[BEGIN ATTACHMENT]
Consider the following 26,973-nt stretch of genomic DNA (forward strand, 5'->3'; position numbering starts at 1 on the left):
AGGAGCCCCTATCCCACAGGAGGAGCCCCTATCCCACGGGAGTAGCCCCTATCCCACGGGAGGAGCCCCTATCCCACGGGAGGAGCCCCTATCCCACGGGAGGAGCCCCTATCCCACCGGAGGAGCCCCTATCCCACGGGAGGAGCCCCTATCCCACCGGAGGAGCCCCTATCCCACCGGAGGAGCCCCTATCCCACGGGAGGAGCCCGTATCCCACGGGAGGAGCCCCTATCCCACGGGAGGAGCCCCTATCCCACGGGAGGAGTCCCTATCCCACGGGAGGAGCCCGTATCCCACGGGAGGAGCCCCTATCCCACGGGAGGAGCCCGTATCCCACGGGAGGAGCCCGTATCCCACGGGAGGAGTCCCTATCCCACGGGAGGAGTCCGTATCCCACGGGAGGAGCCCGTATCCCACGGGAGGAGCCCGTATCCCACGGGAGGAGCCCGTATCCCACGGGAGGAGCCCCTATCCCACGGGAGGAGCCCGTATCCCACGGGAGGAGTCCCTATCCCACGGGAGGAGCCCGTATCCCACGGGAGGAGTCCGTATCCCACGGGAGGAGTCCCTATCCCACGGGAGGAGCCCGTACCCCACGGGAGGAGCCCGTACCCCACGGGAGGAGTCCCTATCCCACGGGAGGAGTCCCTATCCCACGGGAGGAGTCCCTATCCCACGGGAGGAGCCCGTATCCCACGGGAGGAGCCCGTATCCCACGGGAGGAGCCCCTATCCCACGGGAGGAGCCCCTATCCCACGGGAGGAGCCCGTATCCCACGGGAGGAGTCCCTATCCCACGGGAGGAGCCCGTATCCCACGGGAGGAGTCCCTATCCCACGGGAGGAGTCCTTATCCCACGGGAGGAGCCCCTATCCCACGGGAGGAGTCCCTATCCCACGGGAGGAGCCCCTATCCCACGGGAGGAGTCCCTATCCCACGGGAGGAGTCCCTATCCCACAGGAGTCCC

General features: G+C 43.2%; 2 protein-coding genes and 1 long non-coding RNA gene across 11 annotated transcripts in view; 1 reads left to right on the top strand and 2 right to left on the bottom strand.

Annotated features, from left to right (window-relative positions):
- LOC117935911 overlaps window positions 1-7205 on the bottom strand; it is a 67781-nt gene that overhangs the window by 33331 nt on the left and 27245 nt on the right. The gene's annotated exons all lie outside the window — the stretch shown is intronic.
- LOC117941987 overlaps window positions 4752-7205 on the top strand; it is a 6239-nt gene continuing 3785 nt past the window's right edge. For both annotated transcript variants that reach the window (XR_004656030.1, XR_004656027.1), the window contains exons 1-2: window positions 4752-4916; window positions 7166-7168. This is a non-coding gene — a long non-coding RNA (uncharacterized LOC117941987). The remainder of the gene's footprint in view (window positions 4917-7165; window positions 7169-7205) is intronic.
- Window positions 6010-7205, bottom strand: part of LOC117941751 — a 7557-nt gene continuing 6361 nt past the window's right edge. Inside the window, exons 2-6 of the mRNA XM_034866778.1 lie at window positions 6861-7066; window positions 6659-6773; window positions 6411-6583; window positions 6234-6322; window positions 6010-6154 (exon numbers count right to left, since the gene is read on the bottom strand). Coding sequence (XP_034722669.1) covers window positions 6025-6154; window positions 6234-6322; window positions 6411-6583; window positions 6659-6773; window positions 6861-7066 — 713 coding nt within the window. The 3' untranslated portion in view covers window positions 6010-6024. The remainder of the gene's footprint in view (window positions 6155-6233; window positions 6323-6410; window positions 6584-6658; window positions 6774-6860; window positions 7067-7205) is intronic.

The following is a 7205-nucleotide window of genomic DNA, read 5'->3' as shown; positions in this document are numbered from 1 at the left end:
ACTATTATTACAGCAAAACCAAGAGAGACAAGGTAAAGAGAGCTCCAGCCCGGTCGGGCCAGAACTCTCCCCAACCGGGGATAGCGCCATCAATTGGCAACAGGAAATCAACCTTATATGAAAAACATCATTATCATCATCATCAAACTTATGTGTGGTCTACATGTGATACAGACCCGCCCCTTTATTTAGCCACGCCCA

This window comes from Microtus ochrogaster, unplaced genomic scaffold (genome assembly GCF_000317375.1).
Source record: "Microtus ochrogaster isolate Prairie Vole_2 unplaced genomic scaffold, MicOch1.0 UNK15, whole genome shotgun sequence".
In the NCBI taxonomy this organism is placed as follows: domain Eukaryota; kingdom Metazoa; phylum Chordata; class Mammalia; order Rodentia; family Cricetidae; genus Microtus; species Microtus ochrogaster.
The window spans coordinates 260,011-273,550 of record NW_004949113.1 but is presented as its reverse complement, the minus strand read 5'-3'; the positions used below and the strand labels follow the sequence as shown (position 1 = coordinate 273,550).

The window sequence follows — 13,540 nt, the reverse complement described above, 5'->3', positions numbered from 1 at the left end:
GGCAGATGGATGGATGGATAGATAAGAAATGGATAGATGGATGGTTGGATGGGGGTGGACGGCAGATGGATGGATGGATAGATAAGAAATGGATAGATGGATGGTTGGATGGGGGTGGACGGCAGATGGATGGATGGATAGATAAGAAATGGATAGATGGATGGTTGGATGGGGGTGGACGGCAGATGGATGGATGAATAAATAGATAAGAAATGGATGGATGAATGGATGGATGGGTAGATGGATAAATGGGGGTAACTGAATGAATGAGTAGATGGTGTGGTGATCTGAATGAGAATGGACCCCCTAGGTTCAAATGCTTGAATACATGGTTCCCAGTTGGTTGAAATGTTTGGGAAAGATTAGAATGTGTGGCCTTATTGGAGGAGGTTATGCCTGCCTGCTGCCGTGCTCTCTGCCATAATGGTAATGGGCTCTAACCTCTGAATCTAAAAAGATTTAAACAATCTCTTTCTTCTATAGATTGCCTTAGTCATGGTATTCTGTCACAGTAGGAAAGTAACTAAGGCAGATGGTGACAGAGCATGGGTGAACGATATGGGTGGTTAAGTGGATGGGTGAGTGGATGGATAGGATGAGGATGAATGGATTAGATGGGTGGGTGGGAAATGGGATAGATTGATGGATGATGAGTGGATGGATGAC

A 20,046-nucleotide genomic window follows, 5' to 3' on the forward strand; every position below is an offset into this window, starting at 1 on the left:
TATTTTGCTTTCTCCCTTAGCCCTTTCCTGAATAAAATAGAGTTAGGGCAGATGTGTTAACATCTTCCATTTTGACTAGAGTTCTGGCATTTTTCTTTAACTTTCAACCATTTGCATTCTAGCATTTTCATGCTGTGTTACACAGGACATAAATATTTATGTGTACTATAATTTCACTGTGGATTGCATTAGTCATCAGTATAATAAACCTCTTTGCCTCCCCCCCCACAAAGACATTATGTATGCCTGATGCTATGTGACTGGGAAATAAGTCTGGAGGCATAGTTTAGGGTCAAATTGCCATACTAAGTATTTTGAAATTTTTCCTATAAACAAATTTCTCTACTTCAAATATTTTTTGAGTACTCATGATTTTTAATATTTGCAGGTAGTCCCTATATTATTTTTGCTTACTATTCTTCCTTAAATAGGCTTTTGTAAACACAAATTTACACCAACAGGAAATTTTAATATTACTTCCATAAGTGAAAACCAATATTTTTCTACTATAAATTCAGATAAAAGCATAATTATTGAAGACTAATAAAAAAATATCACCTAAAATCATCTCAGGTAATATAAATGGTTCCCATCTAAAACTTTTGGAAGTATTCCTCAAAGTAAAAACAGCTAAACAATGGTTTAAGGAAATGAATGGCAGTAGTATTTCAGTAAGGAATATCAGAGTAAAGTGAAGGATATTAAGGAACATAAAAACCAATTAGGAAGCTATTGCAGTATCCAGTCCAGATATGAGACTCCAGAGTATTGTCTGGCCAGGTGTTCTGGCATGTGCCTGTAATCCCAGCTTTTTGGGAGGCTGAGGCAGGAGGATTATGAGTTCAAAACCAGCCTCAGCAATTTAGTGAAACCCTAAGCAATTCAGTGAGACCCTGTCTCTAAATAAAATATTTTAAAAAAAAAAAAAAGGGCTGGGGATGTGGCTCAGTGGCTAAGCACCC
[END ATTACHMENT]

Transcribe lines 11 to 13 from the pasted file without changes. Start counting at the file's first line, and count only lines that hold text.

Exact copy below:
Source record: "Microtus ochrogaster isolate Prairie Vole_2 unplaced genomic scaffold, MicOch1.0 UNK15, whole genome shotgun sequence".
In the NCBI taxonomy this organism is placed as follows: domain Eukaryota; kingdom Metazoa; phylum Chordata; class Mammalia; order Rodentia; family Cricetidae; genus Microtus; species Microtus ochrogaster.
The window spans coordinates 260,011-273,550 of record NW_004949113.1 but is presented as its reverse complement, the minus strand read 5'-3'; the positions used below and the strand labels follow the sequence as shown (position 1 = coordinate 273,550).